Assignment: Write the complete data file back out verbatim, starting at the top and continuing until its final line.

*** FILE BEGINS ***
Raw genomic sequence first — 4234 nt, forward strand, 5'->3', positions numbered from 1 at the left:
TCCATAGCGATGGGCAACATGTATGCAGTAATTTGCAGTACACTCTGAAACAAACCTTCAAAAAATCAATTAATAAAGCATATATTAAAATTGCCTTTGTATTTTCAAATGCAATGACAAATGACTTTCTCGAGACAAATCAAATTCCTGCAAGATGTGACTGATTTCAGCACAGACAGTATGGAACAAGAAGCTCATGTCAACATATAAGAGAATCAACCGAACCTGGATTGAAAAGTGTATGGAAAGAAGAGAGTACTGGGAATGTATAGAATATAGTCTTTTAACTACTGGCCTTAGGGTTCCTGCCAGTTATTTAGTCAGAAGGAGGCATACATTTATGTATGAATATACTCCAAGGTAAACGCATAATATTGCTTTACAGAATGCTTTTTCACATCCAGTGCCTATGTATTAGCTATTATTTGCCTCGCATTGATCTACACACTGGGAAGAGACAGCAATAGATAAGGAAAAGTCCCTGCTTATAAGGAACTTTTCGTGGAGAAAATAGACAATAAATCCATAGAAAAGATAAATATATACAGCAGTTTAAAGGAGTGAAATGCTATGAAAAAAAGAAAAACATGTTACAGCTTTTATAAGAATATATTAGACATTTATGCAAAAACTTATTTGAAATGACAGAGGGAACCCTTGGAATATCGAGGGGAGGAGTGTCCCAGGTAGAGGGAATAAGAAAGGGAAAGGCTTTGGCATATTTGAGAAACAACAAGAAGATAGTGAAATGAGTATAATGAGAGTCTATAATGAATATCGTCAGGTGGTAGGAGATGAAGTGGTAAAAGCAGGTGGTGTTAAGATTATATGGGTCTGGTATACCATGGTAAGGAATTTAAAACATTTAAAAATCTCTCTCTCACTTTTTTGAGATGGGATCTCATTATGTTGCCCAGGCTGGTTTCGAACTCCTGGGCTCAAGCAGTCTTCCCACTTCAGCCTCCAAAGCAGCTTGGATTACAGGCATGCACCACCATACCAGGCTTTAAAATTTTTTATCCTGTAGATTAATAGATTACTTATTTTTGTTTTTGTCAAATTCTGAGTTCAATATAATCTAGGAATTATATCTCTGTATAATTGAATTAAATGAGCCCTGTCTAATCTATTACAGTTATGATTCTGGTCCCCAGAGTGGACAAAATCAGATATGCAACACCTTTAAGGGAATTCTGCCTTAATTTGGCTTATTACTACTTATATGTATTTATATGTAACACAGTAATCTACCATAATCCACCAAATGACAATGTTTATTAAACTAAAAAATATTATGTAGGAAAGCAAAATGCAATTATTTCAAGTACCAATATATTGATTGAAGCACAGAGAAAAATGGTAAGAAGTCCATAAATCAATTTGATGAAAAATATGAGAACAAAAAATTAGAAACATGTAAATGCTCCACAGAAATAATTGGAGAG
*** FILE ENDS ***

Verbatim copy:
Raw genomic sequence first — 4234 nt, forward strand, 5'->3', positions numbered from 1 at the left:
TCCATAGCGATGGGCAACATGTATGCAGTAATTTGCAGTACACTCTGAAACAAACCTTCAAAAAATCAATTAATAAAGCATATATTAAAATTGCCTTTGTATTTTCAAATGCAATGACAAATGACTTTCTCGAGACAAATCAAATTCCTGCAAGATGTGACTGATTTCAGCACAGACAGTATGGAACAAGAAGCTCATGTCAACATATAAGAGAATCAACCGAACCTGGATTGAAAAGTGTATGGAAAGAAGAGAGTACTGGGAATGTATAGAATATAGTCTTTTAACTACTGGCCTTAGGGTTCCTGCCAGTTATTTAGTCAGAAGGAGGCATACATTTATGTATGAATATACTCCAAGGTAAACGCATAATATTGCTTTACAGAATGCTTTTTCACATCCAGTGCCTATGTATTAGCTATTATTTGCCTCGCATTGATCTACACACTGGGAAGAGACAGCAATAGATAAGGAAAAGTCCCTGCTTATAAGGAACTTTTCGTGGAGAAAATAGACAATAAATCCATAGAAAAGATAAATATATACAGCAGTTTAAAGGAGTGAAATGCTATGAAAAAAAGAAAAACATGTTACAGCTTTTATAAGAATATATTAGACATTTATGCAAAAACTTATTTGAAATGACAGAGGGAACCCTTGGAATATCGAGGGGAGGAGTGTCCCAGGTAGAGGGAATAAGAAAGGGAAAGGCTTTGGCATATTTGAGAAACAACAAGAAGATAGTGAAATGAGTATAATGAGAGTCTATAATGAATATCGTCAGGTGGTAGGAGATGAAGTGGTAAAAGCAGGTGGTGTTAAGATTATATGGGTCTGGTATACCATGGTAAGGAATTTAAAACATTTAAAAATCTCTCTCTCACTTTTTTGAGATGGGATCTCATTATGTTGCCCAGGCTGGTTTCGAACTCCTGGGCTCAAGCAGTCTTCCCACTTCAGCCTCCAAAGCAGCTTGGATTACAGGCATGCACCACCATACCAGGCTTTAAAATTTTTTATCCTGTAGATTAATAGATTACTTATTTTTGTTTTTGTCAAATTCTGAGTTCAATATAATCTAGGAATTATATCTCTGTATAATTGAATTAAATGAGCCCTGTCTAATCTATTACAGTTATGATTCTGGTCCCCAGAGTGGACAAAATCAGATATGCAACACCTTTAAGGGAATTCTGCCTTAATTTGGCTTATTACTACTTATATGTATTTATATGTAACACAGTAATCTACCATAATCCACCAAATGACAATGTTTATTAAACTAAAAAATATTATGTAGGAAAGCAAAATGCAATTATTTCAAGTACCAATATATTGATTGAAGCACAGAGAAAAATGGTAAGAAGTCCATAAATCAATTTGATGAAAAATATGAGAACAAAAAATTAGAAACATGTAAATGCTCCACAGAAATAATTGGAGAG